Thesis Proposal and Defense Meetings in Experimental Psychology
It is highly recommended that a student have an approved thesis proposal by the end of the Spring Semester of the student's second year. The purpose of this policy is to ensure that students make appropriate progress toward completion of the thesis by the completion deadline; that deadline is the last day of classes in the Spring Semester of the third year.
During the first year, a student and his or her adviser will carry out a research project to provide the student with experience conducting research and to help him or her develop a research area. This project will be a major step forward toward preparing the thesis proposal. Students also should take advantage of course requirements to develop or hone possible thesis ideas. Finally, most students are offered a summer stipend each year, giving them the summer following their first year to work on a thesis proposal.
Here are a few pointers on getting ready for either the thesis proposal meeting or the meeting for defending the completed thesis.
- These meetings are normally two hours in length.
- Start trying to schedule the meeting three weeks in advance of when you want it to occur. People are busy, and it may take you several days just to schedule the meeting.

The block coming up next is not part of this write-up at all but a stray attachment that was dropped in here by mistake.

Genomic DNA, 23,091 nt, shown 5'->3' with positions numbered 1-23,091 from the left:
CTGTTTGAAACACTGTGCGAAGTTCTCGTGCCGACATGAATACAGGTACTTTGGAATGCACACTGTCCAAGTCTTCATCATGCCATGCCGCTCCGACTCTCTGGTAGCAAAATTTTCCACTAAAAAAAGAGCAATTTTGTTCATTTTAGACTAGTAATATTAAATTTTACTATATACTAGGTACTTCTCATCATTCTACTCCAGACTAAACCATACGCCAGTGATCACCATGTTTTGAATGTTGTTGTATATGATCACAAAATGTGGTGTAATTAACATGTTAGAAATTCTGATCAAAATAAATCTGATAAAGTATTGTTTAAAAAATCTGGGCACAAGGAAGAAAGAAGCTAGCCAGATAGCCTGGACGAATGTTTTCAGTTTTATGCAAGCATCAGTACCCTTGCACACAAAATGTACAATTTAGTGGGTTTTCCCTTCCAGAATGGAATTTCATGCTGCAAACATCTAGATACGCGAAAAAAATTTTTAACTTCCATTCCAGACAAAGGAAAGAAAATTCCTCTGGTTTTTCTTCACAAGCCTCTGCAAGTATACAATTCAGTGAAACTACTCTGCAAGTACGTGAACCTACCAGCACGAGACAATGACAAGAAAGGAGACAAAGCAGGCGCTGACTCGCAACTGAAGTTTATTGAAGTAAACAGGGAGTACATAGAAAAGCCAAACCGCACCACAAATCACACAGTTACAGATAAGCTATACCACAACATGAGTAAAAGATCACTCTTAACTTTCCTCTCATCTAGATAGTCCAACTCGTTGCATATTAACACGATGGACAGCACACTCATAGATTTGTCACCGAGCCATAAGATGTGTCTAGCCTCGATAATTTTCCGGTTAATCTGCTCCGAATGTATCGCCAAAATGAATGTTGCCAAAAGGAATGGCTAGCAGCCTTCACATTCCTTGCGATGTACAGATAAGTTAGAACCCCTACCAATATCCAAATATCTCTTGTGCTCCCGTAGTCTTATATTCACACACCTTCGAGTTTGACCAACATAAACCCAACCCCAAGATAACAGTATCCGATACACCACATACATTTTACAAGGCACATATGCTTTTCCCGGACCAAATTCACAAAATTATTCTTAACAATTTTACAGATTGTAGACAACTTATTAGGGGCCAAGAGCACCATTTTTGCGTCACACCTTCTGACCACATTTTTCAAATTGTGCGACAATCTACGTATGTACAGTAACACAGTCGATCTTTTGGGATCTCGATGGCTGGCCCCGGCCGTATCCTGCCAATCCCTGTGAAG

- Do not set up a meeting until your thesis director says that you can.
- Also, your thesis director must approve the final copy of your paper before it can be distributed to other members of your thesis committee, which should be at least two weeks prior to the scheduled meeting.
Data collection prior to a proposal meeting should be carried out with caution. Committees tend to provide input that changes design elements of a research project, meaning students should not assume that data collected prior to a meeting can be used in the project. Likewise, students should hold off submitting to the university's IRB (Institutional Review Board) until after the proposal meeting because revisions to the protocol can be extensive (although modest changes to an approved IRB can be an amendment). On the other hand, pilot work prior to proposal meetings is often encouraged. In these cases, data collection must be overseen by the student's adviser (or committee chair) as well as the IRB. This includes data collected in preparation for a study as well as data collected for the proposed study.